Can we conquer unemployment? The Liberal party, public works and the 1931 political crisis

Authors


  • The author is grateful to Ben Jackson and the two anonymous referees for their comments on a draft of this article. An earlier version was presented at the Oxford economic and social history graduate workshop in Feb. 2012 and thanks are due to the participants for their comments and suggestions. This article is based on doctoral research funded by the Arts and Humanities Research Council (award ref. 2009/148397).

Abstract

David Lloyd George's 1929 pledge to ‘conquer unemployment’ through loan-financed public works was a landmark in the development of Keynesianism as a policy option in Britain, yet just two years later the Liberal party which Lloyd George had led would play a central role in the formation of the highly orthodox National Government. This article uses archival and published sources to explain the shift in Liberal thinking, and argues that the party's early interest in reflationary policies was not so much insincere as under-theorized. Liberal confidence in the value of public works was consequently eroded after 1929 by rising unemployment and the onset of financial crisis.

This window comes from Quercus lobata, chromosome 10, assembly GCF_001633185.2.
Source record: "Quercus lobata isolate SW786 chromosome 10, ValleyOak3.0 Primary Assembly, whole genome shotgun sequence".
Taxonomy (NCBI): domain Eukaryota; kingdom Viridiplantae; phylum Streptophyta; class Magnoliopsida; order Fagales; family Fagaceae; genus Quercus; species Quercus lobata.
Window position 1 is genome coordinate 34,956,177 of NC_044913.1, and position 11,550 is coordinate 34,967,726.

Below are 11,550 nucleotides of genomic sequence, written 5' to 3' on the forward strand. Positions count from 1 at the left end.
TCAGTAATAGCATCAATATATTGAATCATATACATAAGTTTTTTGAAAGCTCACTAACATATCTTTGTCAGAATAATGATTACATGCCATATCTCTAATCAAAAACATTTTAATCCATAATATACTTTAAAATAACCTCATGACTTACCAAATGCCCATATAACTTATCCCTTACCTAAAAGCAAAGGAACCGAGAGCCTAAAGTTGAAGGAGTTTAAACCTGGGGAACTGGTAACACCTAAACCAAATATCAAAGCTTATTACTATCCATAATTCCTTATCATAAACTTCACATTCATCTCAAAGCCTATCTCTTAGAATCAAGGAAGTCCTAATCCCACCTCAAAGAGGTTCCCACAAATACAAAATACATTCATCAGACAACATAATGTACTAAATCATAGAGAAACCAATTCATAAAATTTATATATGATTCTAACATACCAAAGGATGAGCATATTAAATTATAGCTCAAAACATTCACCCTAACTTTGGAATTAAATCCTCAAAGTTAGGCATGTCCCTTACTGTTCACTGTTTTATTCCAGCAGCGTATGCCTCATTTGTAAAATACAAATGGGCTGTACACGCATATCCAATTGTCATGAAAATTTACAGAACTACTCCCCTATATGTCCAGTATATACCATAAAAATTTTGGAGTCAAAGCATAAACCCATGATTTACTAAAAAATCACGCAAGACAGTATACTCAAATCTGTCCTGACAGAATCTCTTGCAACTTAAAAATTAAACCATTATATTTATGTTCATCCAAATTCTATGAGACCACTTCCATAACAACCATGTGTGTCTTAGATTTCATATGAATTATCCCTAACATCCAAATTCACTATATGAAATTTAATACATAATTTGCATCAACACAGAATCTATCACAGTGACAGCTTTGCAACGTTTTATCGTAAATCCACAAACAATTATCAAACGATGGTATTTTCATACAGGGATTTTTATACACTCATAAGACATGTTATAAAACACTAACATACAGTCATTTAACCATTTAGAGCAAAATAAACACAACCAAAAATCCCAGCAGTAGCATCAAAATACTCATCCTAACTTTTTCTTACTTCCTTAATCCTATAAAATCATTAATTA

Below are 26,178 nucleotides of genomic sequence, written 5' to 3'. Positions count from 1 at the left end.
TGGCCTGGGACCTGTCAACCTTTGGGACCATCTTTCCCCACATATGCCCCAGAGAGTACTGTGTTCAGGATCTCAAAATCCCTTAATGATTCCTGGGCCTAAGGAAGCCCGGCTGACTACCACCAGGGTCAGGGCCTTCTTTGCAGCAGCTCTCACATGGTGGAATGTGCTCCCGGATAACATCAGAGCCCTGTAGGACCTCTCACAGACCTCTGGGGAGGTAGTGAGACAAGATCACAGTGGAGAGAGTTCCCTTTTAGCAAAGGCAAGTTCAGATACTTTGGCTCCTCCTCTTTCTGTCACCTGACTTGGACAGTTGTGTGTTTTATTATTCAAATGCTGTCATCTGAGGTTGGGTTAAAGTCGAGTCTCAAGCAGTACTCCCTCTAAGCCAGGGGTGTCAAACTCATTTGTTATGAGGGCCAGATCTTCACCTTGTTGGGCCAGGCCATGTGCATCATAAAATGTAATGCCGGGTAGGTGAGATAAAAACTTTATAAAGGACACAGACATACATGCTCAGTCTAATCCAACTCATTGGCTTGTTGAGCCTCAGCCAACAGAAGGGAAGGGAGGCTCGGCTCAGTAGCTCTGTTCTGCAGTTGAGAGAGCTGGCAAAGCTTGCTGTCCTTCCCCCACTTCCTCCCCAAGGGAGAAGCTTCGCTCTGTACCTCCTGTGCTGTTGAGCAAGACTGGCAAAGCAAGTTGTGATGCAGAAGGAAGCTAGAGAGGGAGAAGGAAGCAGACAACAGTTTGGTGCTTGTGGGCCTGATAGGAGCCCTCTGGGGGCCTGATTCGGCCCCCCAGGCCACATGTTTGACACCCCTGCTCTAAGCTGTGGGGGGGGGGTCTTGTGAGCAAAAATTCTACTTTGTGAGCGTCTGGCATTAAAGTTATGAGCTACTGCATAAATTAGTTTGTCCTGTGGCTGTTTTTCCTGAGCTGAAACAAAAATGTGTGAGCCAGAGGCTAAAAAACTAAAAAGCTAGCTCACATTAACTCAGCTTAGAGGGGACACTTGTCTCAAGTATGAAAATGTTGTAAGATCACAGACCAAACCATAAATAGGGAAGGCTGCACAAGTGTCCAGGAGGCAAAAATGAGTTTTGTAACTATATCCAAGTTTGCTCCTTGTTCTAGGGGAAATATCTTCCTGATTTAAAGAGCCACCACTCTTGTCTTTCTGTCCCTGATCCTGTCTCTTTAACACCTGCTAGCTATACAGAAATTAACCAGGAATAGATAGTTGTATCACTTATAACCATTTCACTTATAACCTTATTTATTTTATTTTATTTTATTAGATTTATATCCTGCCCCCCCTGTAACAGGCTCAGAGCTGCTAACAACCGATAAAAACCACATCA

Ancillary